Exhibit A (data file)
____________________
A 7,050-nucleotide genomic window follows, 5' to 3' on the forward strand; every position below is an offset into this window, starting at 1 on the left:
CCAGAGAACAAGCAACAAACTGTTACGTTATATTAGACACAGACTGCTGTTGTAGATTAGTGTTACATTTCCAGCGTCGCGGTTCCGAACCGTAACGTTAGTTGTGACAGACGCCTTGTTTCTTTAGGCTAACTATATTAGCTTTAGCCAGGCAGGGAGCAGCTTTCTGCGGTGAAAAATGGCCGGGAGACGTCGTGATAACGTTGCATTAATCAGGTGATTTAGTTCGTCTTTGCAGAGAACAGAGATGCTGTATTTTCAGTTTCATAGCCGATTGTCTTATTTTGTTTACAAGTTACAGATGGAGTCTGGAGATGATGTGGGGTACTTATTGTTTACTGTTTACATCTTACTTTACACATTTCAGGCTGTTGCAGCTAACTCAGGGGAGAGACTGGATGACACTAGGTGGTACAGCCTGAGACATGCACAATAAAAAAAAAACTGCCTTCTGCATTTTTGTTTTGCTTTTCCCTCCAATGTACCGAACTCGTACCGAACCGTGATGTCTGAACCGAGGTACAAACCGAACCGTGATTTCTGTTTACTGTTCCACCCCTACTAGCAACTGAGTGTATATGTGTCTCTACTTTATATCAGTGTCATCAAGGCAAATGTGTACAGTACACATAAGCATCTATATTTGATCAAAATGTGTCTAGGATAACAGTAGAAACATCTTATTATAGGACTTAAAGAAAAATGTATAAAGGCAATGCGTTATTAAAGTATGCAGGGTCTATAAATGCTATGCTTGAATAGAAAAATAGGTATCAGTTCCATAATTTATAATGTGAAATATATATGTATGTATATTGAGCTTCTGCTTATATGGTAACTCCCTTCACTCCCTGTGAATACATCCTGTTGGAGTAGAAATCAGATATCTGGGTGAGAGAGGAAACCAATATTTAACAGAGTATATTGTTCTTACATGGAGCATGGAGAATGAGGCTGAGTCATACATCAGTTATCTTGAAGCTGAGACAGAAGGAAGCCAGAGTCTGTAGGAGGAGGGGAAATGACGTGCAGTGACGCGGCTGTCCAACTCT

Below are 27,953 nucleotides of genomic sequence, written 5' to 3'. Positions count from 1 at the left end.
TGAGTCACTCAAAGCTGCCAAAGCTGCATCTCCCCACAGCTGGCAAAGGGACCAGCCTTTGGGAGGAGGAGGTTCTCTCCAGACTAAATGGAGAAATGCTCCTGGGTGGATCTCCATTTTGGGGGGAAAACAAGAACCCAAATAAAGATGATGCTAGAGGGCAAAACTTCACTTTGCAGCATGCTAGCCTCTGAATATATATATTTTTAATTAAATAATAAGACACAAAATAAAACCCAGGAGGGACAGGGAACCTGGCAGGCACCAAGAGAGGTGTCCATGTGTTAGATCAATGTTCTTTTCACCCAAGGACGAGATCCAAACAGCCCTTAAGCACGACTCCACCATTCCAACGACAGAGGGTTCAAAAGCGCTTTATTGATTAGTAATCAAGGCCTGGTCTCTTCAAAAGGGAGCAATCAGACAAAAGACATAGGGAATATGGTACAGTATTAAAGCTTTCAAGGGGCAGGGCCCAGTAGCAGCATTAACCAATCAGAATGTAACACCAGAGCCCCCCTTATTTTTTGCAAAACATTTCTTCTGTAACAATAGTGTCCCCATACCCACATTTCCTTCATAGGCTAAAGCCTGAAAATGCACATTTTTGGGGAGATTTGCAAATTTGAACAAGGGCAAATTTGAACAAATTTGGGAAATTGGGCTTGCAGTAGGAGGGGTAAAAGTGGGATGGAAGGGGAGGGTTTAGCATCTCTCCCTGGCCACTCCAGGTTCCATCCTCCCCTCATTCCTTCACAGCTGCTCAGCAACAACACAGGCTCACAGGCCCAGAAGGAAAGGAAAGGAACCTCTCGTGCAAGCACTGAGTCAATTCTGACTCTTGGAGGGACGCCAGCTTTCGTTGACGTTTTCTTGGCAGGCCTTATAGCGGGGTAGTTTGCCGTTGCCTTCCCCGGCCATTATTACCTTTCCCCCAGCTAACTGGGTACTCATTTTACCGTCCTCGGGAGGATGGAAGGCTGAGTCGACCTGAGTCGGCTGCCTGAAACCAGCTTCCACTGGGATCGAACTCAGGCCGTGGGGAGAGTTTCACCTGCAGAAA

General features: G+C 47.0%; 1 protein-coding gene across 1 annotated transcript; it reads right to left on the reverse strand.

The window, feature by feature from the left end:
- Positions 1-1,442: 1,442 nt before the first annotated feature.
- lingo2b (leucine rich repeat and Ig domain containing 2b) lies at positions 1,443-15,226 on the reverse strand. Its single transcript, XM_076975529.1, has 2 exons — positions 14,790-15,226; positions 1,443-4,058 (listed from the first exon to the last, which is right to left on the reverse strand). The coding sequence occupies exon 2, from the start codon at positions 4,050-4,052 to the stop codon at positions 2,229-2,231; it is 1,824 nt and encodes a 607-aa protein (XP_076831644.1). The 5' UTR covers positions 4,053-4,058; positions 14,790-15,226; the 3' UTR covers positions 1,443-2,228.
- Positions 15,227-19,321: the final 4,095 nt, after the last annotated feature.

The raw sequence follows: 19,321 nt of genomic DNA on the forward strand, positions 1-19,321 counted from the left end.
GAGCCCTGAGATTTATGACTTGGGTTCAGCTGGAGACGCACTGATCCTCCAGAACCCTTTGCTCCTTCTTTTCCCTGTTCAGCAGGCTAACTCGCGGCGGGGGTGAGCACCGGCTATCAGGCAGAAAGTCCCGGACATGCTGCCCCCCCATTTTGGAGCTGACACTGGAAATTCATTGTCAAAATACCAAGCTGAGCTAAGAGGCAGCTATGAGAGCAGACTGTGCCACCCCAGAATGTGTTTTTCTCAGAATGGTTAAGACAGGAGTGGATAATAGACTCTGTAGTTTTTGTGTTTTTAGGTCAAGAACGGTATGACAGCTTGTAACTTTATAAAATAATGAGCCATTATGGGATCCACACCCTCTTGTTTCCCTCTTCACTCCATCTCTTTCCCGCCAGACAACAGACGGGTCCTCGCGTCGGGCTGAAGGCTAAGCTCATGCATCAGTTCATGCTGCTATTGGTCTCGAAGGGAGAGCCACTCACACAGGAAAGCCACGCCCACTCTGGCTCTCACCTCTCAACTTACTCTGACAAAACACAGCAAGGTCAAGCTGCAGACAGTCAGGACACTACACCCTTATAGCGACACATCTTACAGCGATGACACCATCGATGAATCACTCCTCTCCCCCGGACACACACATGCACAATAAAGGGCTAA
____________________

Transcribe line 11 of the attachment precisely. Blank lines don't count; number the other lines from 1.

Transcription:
GAGCCCTGAGATTTATGACTTGGGTTCAGCTGGAGACGCACTGATCCTCCAGAACCCTTTGCTCCTTCTTTTCCCTGTTCAGCAGGCTAACTCGCGGCGGGGGTGAGCACCGGCTATCAGGCAGAAAGTCCCGGACATGCTGCCCCCCCATTTTGGAGCTGACACTGGAAATTCATTGTCAAAATACCAAGCTGAGCTAAGAGGCAGCTATGAGAGCAGACTGTGCCACCCCAGAATGTGTTTTTCTCAGAATGGTTAAGACAGGAGTGGATAATAGACTCTGTAGTTTTTGTGTTTTTAGGTCAAGAACGGTATGACAGCTTGTAACTTTATAAAATAATGAGCCATTATGGGATCCACACCCTCTTGTTTCCCTCTTCACTCCATCTCTTTCCCGCCAGACAACAGACGGGTCCTCGCGTCGGGCTGAAGGCTAAGCTCATGCATCAGTTCATGCTGCTATTGGTCTCGAAGGGAGAGCCACTCACACAGGAAAGCCACGCCCACTCTGGCTCTCACCTCTCAACTTACTCTGACAAAACACAGCAAGGTCAAGCTGCAGACAGTCAGGACACTACACCCTTATAGCGACACATCTTACAGCGATGACACCATCGATGAATCACTCCTCTCCCCCGGACACACACATGCACAATAAAGGGCTAA